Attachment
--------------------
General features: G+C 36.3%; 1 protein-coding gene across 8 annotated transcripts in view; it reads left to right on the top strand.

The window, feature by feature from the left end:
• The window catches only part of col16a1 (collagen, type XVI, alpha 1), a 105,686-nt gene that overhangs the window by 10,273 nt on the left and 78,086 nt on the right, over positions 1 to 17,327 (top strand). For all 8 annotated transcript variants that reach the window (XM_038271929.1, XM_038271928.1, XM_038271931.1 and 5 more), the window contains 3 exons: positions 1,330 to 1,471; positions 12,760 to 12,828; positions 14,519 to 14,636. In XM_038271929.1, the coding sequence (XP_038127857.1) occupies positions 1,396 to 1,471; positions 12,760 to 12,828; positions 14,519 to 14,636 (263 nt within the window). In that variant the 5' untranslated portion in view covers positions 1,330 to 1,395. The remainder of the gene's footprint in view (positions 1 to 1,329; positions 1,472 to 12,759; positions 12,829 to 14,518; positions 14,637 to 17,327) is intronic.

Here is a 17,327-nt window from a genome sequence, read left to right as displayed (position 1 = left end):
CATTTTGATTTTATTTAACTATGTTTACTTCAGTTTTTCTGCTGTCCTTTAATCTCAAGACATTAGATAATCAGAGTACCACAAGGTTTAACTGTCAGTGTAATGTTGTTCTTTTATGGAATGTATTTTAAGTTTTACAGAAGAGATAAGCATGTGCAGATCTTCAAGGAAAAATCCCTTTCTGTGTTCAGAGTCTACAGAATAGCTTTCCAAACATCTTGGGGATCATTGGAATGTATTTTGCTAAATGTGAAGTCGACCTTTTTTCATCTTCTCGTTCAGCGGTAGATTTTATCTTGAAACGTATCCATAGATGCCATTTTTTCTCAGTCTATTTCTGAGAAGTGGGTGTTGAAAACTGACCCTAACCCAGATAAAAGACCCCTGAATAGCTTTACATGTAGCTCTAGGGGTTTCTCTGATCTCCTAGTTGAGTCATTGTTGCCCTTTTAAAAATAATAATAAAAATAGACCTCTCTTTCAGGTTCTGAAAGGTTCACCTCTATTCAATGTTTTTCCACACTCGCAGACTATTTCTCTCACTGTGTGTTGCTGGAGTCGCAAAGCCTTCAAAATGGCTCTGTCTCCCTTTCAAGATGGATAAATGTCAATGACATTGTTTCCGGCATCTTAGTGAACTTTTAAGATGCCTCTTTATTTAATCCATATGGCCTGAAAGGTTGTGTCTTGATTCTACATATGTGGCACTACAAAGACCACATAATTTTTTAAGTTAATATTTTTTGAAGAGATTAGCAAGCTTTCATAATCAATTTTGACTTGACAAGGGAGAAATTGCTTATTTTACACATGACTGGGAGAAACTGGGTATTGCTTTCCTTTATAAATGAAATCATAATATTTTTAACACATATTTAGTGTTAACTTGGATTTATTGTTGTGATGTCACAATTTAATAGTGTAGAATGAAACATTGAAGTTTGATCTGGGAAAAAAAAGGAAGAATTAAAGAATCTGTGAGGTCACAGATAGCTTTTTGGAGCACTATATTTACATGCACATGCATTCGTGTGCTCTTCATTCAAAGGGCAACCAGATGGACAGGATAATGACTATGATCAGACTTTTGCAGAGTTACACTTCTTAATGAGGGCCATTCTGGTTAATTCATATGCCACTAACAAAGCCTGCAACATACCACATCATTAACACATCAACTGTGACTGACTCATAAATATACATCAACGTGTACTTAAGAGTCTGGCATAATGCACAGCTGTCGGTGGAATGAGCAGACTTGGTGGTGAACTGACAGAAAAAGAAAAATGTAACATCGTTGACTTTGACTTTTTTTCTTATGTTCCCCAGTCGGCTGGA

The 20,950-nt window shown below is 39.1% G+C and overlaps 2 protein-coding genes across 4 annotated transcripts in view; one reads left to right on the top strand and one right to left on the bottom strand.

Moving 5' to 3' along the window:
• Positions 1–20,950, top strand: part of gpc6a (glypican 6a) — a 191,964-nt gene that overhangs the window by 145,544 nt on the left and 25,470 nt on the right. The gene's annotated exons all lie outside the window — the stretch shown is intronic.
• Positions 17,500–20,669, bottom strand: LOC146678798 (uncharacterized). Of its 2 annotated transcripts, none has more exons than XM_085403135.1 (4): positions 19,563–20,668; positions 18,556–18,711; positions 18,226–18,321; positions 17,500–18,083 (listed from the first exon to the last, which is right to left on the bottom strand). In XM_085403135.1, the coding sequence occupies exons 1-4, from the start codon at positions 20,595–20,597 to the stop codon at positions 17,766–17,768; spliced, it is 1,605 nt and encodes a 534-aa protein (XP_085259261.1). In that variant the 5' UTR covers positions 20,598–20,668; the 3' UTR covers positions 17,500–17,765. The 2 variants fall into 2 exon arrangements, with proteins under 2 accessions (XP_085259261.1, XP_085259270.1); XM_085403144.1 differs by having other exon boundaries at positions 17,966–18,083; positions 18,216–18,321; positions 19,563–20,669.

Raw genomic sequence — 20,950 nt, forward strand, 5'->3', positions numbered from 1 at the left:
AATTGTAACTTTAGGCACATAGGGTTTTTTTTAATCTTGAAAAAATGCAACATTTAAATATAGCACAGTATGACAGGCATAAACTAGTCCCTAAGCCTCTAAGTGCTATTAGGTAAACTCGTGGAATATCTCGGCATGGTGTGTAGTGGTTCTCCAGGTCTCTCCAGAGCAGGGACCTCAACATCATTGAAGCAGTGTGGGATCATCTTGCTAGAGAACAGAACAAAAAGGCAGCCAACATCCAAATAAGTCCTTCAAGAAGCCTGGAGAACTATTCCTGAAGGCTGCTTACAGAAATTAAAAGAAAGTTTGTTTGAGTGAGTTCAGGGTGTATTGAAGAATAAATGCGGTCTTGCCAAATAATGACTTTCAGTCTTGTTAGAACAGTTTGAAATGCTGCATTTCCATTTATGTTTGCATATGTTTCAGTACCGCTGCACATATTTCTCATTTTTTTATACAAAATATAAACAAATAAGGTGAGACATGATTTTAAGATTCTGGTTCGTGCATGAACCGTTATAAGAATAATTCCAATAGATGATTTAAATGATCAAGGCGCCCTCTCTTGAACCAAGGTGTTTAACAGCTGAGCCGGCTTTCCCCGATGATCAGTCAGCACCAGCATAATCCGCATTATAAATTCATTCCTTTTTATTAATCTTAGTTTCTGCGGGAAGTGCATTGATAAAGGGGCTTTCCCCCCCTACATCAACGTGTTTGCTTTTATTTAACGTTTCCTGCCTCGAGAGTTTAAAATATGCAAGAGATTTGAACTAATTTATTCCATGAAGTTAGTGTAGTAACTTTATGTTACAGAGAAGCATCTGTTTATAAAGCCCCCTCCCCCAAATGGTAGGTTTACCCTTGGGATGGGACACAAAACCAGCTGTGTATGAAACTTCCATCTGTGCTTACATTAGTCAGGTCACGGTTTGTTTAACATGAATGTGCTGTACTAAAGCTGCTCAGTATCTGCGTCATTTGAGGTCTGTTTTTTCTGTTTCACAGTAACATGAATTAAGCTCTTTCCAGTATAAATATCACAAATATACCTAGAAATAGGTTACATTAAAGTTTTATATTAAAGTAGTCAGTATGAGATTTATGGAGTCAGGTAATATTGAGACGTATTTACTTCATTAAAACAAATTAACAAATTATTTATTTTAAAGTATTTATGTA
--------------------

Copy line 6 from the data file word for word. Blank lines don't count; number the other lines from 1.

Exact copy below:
The 20,950-nt window shown below is 39.1% G+C and overlaps 2 protein-coding genes across 4 annotated transcripts in view; one reads left to right on the top strand and one right to left on the bottom strand.